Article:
Further in the subsequent months as this process evolves we wish to emphasize the importance of resolving long standing issues such as:

1. Full Implementation of the TRUTH, JUSTICE and RECONCILIATION REPORT that has been shelved and ignored by the government for years, thus ensuring ordinary Kenyans do not get justice.

2. Fighting Corruption: Kenyans continue to lose their lives and future to corruption. We demand an immediate ban on all public/state officers and their families doing business with government and the arrest and prosecution of known corrupt officials. We cannot afford to continue losing 600 billion to corruption annually as the government drowns us further in debt to fill the financial gaps left by official theft.

3. Justice and Electoral reforms: There can be no peace without justice and the much needed reforms in our election system. We demand lasting solutions to ensure we do not have a repeat of the same injustices, election malpractices and deaths experienced in past elections.





Every Kenyan has a constitutional right to life and the loss of life during the electoral and post-election period is regrettable and calls out for accountability. While we can never fully compensate families for the loss of their loved ones, the government must compensate the families of Samathan Pendo, Geoffrey Mutinda and Stephanie Moraa along with the over 90 other Kenyans killed during the election period.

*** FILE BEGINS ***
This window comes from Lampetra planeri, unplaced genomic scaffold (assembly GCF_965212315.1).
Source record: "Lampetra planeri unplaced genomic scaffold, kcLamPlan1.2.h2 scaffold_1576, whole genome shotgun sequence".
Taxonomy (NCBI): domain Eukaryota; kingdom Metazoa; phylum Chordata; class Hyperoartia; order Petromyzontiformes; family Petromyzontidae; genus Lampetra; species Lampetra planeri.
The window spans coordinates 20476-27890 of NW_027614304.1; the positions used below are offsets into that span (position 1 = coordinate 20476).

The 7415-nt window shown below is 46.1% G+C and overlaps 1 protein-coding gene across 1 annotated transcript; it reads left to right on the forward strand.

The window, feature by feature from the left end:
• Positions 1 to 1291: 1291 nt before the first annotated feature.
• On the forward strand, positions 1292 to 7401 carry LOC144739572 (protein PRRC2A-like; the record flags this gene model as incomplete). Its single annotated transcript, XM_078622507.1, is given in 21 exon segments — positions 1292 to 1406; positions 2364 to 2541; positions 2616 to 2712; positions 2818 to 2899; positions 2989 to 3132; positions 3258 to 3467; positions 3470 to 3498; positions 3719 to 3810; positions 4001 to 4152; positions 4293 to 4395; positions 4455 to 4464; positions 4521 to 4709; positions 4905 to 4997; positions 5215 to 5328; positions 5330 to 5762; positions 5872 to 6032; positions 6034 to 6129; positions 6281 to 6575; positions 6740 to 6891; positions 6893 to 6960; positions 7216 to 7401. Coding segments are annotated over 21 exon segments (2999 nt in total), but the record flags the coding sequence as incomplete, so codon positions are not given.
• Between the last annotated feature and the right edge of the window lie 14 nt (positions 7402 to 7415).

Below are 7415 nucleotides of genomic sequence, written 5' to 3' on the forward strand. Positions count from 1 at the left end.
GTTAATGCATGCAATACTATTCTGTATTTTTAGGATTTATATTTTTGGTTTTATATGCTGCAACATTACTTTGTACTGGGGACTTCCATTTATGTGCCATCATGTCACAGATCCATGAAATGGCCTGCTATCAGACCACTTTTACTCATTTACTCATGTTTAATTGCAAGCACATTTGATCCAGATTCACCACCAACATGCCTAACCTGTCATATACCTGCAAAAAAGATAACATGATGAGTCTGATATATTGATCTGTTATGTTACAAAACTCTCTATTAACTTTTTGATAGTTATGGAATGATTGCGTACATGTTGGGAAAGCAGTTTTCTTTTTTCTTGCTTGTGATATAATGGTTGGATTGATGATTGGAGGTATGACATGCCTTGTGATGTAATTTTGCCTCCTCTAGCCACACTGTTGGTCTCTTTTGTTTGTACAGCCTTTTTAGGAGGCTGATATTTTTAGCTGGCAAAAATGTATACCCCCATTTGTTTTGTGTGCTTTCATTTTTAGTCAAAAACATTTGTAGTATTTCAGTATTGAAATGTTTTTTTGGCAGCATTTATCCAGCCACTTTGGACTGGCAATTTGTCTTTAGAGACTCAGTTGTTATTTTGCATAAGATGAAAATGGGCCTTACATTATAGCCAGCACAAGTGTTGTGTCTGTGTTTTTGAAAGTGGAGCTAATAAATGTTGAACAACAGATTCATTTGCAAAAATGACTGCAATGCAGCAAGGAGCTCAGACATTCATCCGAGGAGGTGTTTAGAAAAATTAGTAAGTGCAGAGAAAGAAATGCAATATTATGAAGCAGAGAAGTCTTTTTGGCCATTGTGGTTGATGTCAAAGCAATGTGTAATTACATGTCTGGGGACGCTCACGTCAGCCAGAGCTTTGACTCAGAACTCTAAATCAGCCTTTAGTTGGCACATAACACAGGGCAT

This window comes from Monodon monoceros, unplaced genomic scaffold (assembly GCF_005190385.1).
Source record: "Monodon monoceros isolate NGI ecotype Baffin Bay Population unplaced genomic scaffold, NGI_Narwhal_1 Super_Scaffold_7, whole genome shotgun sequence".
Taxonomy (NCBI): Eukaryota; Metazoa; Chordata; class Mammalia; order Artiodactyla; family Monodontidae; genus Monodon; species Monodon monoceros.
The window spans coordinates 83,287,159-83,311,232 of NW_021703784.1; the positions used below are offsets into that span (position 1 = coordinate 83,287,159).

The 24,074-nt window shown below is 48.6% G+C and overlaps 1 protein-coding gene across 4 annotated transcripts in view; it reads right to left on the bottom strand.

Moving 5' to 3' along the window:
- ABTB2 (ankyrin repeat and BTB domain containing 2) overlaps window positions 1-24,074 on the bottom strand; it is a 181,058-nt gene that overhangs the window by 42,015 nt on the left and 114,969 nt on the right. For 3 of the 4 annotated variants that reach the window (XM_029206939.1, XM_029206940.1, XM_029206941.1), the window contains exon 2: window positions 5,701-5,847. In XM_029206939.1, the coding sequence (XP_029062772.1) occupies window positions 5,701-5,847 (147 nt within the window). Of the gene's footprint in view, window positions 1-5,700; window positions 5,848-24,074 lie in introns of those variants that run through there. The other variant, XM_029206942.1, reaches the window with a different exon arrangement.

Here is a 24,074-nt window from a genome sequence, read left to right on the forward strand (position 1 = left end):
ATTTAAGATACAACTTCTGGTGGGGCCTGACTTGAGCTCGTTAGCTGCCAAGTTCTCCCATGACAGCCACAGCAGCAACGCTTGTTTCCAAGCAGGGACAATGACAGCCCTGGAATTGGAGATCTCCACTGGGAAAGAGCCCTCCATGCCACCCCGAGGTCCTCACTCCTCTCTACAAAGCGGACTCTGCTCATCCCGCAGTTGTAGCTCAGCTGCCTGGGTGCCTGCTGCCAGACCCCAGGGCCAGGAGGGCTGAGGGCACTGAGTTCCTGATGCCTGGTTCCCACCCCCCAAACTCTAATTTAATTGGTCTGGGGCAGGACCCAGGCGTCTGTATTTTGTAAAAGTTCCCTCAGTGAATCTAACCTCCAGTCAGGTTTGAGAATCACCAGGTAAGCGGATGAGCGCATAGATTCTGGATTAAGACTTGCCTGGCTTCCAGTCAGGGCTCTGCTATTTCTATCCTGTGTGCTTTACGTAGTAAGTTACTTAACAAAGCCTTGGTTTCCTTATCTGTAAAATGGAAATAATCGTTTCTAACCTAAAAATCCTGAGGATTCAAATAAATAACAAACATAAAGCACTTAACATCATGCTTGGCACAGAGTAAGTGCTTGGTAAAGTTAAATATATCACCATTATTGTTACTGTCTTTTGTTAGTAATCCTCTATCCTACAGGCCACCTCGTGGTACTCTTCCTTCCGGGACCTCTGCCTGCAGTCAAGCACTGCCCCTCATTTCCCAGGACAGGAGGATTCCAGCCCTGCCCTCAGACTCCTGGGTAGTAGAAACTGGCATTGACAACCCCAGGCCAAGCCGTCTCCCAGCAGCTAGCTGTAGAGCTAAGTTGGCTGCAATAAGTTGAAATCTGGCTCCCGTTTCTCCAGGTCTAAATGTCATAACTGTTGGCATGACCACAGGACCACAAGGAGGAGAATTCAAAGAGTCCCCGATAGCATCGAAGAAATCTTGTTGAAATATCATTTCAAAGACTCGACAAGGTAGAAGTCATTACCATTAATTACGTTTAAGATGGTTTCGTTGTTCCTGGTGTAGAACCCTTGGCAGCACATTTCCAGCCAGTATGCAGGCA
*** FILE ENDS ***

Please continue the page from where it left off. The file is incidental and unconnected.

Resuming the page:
Accountability for actions is critical to re-setting the direction of the country. Without accountability there can be no justice. Accountability must start at the top. The resignation of IG J. Boinett as the head of the police who it has been documented used excessive force must precede dialogue even as we await investigations by the Police and IPOA on the individual cases.

In addition, a full audit of the 2017 elections must be conducted including an independent electoral and IT audit of the IEBC whose findings must be made public.



An alarming aspect of the political contestation has been the weakening of the rule of law and a flagrant disregard for the Constitution, law and court orders by politicians but also by the State and State actors. This situation has led to rising insecurity for regular Kenyans across the country from Mt. Elgon to Lamu and right here in Nairobi. It has also endangered devolution and the services provided by counties to the people with the delays in remittance of funds by the national government.